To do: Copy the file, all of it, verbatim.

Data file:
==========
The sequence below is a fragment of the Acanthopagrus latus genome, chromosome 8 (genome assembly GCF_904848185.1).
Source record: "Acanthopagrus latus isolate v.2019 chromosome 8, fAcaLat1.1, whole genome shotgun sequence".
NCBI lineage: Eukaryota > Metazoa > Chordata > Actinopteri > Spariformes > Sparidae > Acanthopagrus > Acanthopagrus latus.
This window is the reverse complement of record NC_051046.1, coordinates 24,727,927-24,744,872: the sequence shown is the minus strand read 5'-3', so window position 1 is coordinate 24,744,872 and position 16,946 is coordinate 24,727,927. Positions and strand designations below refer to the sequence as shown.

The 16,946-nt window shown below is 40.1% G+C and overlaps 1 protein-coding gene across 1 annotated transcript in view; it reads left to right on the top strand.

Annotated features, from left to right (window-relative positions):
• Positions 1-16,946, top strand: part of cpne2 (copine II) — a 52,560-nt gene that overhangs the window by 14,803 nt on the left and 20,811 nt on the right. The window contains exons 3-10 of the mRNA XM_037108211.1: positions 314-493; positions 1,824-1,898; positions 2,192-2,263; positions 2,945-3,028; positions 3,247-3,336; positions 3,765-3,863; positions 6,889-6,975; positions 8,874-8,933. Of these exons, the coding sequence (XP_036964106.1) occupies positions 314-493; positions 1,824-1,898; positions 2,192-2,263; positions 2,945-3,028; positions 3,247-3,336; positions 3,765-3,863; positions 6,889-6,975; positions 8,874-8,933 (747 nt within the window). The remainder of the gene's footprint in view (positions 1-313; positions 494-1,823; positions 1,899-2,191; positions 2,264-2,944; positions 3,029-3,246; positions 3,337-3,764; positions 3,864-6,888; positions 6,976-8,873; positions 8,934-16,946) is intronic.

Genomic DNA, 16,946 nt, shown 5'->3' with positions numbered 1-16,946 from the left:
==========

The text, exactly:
The sequence below is a fragment of the Acanthopagrus latus genome, chromosome 8 (genome assembly GCF_904848185.1).
Source record: "Acanthopagrus latus isolate v.2019 chromosome 8, fAcaLat1.1, whole genome shotgun sequence".
NCBI lineage: Eukaryota > Metazoa > Chordata > Actinopteri > Spariformes > Sparidae > Acanthopagrus > Acanthopagrus latus.
This window is the reverse complement of record NC_051046.1, coordinates 24,727,927-24,744,872: the sequence shown is the minus strand read 5'-3', so window position 1 is coordinate 24,744,872 and position 16,946 is coordinate 24,727,927. Positions and strand designations below refer to the sequence as shown.

The 16,946-nt window shown below is 40.1% G+C and overlaps 1 protein-coding gene across 1 annotated transcript in view; it reads left to right on the top strand.

Annotated features, from left to right (window-relative positions):
• Positions 1-16,946, top strand: part of cpne2 (copine II) — a 52,560-nt gene that overhangs the window by 14,803 nt on the left and 20,811 nt on the right. The window contains exons 3-10 of the mRNA XM_037108211.1: positions 314-493; positions 1,824-1,898; positions 2,192-2,263; positions 2,945-3,028; positions 3,247-3,336; positions 3,765-3,863; positions 6,889-6,975; positions 8,874-8,933. Of these exons, the coding sequence (XP_036964106.1) occupies positions 314-493; positions 1,824-1,898; positions 2,192-2,263; positions 2,945-3,028; positions 3,247-3,336; positions 3,765-3,863; positions 6,889-6,975; positions 8,874-8,933 (747 nt within the window). The remainder of the gene's footprint in view (positions 1-313; positions 494-1,823; positions 1,899-2,191; positions 2,264-2,944; positions 3,029-3,246; positions 3,337-3,764; positions 3,864-6,888; positions 6,976-8,873; positions 8,934-16,946) is intronic.

Genomic DNA, 16,946 nt, shown 5'->3' with positions numbered 1-16,946 from the left: